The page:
Find a physician

Post-Microdiscectomy Healing Time for the Sciatic Nerve


A common reason to have microdiscectomy surgery is to relieve pressure on the sciatic nerve, which begins at the base of the spine. Since this is the single longest nerve in the human body, it can take a while for it to fully heal after surgery and relieve nerve irritation and pressure. This article discusses how long it typically takes for the sciatic nerve to fully heal after having a microdiscectomy.

You May Experience Initial Relief

It is not uncommon for microdiscectomy patients to notice relatively immediate relief following surgery. However, there will likely still be some discomfort during the initial
microdiscectomy recovery period. Part of this discomfort comes from the process of tissue healing, but some of it comes from lingering nerve-related discomfort.

You May Have Lingering Nerve-Based Pain

It is not always easy to tell the difference between normal post-surgery discomfort and lingering nerve-based pain. Indications that any lingering discomfort you are experiencing may be related to the sciatic nerve include:

• Numbness and tingling sensations
• Muscle weakness within the affected area
• Pain or discomfort that extends down into your thighs, hips, buttocks, or legs

Sciatic Nerve-Based Pain May Last a Bit Longer than Post-Surgery Pain

Your post-surgery discomfort should typically subside after about 4–6 weeks, especially after you begin your physical therapy program. However, you may still notice some of the nerve-based symptoms mentioned above beyond this point. As for how far beyond the 4–6 week point the discomfort will lessen, the answer depends on factors such as:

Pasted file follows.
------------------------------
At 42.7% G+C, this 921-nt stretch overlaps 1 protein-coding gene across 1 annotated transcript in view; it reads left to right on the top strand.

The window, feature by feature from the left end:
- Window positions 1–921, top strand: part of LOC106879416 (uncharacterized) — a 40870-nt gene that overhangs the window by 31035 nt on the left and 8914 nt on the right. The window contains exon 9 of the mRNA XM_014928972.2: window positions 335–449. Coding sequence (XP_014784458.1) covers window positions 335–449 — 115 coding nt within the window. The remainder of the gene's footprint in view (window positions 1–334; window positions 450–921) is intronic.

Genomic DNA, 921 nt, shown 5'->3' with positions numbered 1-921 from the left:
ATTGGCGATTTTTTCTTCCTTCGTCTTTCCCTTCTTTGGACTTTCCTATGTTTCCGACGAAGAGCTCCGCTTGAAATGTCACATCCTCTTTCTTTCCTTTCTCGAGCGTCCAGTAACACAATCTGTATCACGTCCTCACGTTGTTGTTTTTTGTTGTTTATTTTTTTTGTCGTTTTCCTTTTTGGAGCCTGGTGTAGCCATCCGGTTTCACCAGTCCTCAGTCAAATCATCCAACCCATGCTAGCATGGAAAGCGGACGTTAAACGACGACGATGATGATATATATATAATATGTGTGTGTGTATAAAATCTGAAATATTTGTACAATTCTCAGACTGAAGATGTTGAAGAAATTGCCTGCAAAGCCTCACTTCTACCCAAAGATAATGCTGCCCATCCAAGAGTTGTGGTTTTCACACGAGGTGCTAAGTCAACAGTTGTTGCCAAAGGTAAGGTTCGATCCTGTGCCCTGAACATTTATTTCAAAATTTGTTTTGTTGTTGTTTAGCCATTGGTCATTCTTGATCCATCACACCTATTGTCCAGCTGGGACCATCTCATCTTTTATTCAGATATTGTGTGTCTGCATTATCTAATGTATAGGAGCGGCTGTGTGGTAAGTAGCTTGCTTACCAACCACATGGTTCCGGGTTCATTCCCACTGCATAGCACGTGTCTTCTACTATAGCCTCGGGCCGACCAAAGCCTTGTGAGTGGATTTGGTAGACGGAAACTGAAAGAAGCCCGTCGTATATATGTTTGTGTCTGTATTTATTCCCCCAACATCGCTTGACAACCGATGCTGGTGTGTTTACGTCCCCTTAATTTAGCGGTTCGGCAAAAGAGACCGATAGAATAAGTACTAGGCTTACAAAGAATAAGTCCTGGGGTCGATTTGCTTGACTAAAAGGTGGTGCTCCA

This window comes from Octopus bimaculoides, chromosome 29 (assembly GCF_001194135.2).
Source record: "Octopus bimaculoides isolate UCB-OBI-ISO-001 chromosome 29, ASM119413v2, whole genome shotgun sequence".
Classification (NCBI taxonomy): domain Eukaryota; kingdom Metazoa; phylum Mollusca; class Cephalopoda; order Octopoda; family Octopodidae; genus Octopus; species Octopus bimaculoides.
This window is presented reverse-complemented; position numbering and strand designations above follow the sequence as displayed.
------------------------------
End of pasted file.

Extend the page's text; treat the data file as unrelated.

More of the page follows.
• How long the
sciatic nerve was compressed prior to your surgery
• The extent of the pressure the herniated disc placed on the nerve
• How much you participate in physical therapy to strengthen the muscles around the sciatic nerve

Your general health prior to surgery is an important factor as well. Underlying health issues that affect circulation, such as diabetes, could contribute to inflammation. This, in turn, could affect the sciatic nerve where it was once compressed by the spinal disc material.

Your Doctor Can Help You Deal with Post-Microdiscectomy Sciatic Nerve Pain

The sciatic nerve sometimes takes a bit longer to fully heal after a microdiscectomy because the nerve can still send phantom impulses or signals. This can happen due to the way the sciatic nerve was compressed as well as the other factors mentioned above. 

As for how to effectively deal with this type of post-surgery discomfort, the first step is to talk to your doctor or surgeon. This way, you can get an accurate diagnosis to determine if the issue is normal sciatic nerve healing or something else. In rare instances, the affected disc may herniate again, which is referred to as reherniation. If the issue is just normal post-surgery nerve healing, treatment recommendations may include:

• Anti-inflammatory medications
• Therapeutic exercises or stretches
• Hot and cold therapy applied directly to the affected area for about 15–20 minutes at a time

If you have a herniated disc that is not responding to conservative treatment, a microdiscectomy may be discussed and potentially recommended. Although this is generally a very successful procedure, having a large hole in the outer ring of the disc more than doubles the risk of needing another operation. A new treatment, Barricaid, is a bone-anchored device that closes this hole, and 95 percent of Barricaid patients did not undergo a reoperation due to reherniation in a 2-year study timeframe. This treatment is done immediately following the discectomy—during the same operation—and does not require any additional incisions or time in the hospital. 

 If you have any questions about the Barricaid treatment, ask your doctor or contact us at 844-288-7474.

For full benefit/risk information, please visit: